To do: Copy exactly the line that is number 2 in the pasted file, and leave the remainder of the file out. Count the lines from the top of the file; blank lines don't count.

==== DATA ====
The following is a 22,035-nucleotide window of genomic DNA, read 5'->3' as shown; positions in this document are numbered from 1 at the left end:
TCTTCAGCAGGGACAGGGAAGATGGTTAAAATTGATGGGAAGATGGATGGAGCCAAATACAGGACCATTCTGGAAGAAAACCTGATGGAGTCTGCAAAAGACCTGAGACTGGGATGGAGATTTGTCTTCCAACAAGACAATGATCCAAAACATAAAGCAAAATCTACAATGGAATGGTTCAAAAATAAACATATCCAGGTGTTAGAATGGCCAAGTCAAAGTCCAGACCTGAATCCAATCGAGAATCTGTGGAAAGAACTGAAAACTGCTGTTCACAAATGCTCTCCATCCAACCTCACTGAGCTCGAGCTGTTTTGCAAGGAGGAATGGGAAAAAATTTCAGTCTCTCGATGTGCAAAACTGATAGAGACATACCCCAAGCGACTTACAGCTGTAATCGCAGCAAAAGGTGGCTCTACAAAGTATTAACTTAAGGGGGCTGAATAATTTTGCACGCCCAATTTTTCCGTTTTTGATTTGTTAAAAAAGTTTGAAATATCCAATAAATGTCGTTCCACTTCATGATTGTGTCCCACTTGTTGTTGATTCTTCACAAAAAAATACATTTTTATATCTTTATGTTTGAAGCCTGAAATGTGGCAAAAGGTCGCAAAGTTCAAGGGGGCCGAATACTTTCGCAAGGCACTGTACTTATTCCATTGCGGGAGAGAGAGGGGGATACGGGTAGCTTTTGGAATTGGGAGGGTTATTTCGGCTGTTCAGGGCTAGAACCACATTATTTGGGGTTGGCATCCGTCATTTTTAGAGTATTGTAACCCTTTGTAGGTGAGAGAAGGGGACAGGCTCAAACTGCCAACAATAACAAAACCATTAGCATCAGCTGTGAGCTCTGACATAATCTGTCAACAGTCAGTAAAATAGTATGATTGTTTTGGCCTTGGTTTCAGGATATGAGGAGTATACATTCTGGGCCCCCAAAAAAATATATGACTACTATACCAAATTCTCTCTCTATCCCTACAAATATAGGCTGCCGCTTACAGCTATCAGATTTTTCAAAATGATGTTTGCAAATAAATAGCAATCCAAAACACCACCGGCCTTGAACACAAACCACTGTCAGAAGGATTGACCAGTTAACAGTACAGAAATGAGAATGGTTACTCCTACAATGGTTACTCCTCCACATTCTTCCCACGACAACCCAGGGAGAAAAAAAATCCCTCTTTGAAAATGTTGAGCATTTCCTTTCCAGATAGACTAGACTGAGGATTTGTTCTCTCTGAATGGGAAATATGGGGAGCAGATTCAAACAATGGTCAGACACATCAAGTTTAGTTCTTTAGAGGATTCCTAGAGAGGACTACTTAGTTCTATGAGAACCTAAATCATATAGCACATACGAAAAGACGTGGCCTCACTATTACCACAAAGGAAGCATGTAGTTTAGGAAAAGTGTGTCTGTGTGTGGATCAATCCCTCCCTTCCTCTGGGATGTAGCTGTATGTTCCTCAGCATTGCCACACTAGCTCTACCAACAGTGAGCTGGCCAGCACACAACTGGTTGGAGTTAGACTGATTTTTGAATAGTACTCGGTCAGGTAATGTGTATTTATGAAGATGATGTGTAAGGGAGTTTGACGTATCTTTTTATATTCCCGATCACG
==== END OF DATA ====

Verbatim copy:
TCTTCAGCAGGGACAGGGAAGATGGTTAAAATTGATGGGAAGATGGATGGAGCCAAATACAGGACCATTCTGGAAGAAAACCTGATGGAGTCTGCAAAAGACCTGAGACTGGGATGGAGATTTGTCTTCCAACAAGACAATGATCCAAAACATAAAGCAAAATCTACAATGGAATGGTTCAAAAATAAACATATCCAGGTGTTAGAATGGCCAAGTCAAAGTCCAGACCTGAATCCAATCGAGAATCTGTGGAAAGAACTGAAAACTGCTGTTCACAAATGCTCTCCATCCAACCTCACTGAGCTCGAGCTGTTTTGCAAGGAGGAATGGGAAAAAATTTCAGTCTCTCGATGTGCAAAACTGATAGAGACATACCCCAAGCGACTTACAGCTGTAATCGCAGCAAAAGGTGGCTCTACAAAGTATTAACTTAAGGGGGCTGAATAATTTTGCACGCCCAATTTTTCCGTTTTTGATTTGTTAAAAAAGTTTGAAATATCCAATAAATGTCGTTCCACTTCATGATTGTGTCCCACTTGTTGTTGATTCTTCACAAAAAAATACATTTTTATATCTTTATGTTTGAAGCCTGAAATGTGGCAAAAGGTCGCAAAGTTCAAGGGGGCCGAATACTTTCGCAAGGCACTGTACTTATTCCATTGCGGGAGAGAGAGGGGGATACGGGTAGCTTTTGGAATTGGGAGGGTTATTTCGGCTGTTCAGGGCTAGAACCACATTATTTGGGGTTGGCATCCGTCATTTTTAGAGTATTGTAACCCTTTGTAGGTGAGAGAAGGGGACAGGCTCAAACTGCCAACAATAACAAAACCATTAGCATCAGCTGTGAGCTCTGACATAATCTGTCAACAGTCAGTAAAATAGTATGATTGTTTTGGCCTTGGTTTCAGGATATGAGGAGTATACATTCTGGGCCCCCAAAAAAATATATGACTACTATACCAAATTCTCTCTCTATCCCTACAAATATAGGCTGCCGCTTACAGCTATCAGATTTTTCAAAATGATGTTTGCAAATAAATAGCAATCCAAAACACCACCGGCCTTGAACACAAACCACTGTCAGAAGGATTGACCAGTTAACAGTACAGAAATGAGAATGGTTACTCCTACAATGGTTACTCCTCCACATTCTTCCCACGACAACCCAGGGAGAAAAAAAATCCCTCTTTGAAAATGTTGAGCATTTCCTTTCCAGATAGACTAGACTGAGGATTTGTTCTCTCTGAATGGGAAATATGGGGAGCAGATTCAAACAATGGTCAGACACATCAAGTTTAGTTCTTTAGAGGATTCCTAGAGAGGACTACTTAGTTCTATGAGAACCTAAATCATATAGCACATACGAAAAGACGTGGCCTCACTATTACCACAAAGGAAGCATGTAGTTTAGGAAAAGTGTGTCTGTGTGTGGATCAATCCCTCCCTTCCTCTGGGATGTAGCTGTATGTTCCTCAGCATTGCCACACTAGCTCTACCAACAGTGAGCTGGCCAGCACACAACTGGTTGGAGTTAGACTGATTTTTGAATAGTACTCGGTCAGGTAATGTGTATTTATGAAGATGATGTGTAAGGGAGTTTGACGTATCTTTTTATATTCCCGATCACG